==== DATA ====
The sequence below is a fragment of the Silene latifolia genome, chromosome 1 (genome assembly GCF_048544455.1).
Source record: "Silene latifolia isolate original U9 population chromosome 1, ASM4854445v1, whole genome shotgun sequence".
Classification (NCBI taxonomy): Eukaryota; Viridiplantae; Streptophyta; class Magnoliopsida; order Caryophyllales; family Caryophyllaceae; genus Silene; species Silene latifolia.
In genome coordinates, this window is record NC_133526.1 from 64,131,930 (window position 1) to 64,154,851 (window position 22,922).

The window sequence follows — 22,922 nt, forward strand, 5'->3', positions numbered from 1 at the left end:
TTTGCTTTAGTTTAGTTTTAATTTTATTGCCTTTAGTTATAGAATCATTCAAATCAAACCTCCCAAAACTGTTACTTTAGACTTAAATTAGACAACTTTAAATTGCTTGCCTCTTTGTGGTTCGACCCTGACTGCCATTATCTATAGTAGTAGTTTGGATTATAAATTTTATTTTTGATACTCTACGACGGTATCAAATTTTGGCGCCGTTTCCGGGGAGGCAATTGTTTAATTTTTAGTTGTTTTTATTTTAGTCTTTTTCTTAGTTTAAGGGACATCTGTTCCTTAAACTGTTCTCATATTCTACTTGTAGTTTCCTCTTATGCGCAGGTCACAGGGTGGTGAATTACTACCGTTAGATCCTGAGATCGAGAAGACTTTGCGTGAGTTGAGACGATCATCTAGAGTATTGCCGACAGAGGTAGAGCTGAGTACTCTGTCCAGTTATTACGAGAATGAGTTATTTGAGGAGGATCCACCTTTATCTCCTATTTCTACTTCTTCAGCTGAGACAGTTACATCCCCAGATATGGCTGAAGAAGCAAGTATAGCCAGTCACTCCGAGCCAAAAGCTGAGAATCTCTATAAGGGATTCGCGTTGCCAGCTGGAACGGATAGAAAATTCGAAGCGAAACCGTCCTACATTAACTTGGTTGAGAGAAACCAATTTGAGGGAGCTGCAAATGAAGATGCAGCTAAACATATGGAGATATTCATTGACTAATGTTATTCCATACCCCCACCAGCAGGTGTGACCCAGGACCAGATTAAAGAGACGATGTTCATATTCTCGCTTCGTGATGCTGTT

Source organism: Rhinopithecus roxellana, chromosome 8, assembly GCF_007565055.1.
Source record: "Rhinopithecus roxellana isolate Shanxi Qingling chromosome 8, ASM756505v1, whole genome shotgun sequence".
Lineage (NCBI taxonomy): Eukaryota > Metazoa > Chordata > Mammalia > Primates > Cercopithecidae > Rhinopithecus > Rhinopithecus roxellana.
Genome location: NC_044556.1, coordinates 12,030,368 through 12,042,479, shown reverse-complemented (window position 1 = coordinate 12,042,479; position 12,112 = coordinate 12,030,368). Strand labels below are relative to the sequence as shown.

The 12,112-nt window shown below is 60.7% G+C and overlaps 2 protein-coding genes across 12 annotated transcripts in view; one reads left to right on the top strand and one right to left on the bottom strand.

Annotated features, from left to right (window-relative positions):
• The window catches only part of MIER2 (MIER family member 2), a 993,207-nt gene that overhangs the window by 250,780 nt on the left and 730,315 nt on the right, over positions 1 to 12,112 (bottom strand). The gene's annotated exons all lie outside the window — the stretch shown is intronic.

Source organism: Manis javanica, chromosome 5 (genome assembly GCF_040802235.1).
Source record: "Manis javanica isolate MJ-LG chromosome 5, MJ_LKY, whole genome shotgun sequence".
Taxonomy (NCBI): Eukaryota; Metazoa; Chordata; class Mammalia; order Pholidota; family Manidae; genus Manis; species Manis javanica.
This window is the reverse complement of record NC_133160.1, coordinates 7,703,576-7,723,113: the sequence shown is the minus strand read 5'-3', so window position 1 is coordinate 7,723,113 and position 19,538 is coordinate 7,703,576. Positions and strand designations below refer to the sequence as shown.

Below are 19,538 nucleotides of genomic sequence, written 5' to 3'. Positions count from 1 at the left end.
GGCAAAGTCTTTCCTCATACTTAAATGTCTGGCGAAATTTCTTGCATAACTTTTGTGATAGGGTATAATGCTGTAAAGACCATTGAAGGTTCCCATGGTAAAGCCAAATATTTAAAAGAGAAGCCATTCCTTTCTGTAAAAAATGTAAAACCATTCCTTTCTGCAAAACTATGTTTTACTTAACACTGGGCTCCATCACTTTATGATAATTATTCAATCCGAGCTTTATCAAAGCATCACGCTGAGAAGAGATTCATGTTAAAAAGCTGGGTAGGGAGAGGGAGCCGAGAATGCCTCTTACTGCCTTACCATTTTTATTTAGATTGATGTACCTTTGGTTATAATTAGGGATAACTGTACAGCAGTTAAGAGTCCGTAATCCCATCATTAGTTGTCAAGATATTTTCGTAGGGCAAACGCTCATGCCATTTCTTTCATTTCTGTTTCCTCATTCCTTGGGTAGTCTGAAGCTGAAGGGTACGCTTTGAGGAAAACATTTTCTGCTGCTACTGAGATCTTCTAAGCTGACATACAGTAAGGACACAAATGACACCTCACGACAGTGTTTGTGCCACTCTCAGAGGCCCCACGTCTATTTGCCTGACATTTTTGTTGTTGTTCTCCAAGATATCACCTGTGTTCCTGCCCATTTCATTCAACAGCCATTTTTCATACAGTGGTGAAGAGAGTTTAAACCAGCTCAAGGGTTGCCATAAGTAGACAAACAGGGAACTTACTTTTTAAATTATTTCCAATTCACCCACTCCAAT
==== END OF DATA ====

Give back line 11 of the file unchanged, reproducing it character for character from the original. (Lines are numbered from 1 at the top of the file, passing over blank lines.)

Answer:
The 12,112-nt window shown below is 60.7% G+C and overlaps 2 protein-coding genes across 12 annotated transcripts in view; one reads left to right on the top strand and one right to left on the bottom strand.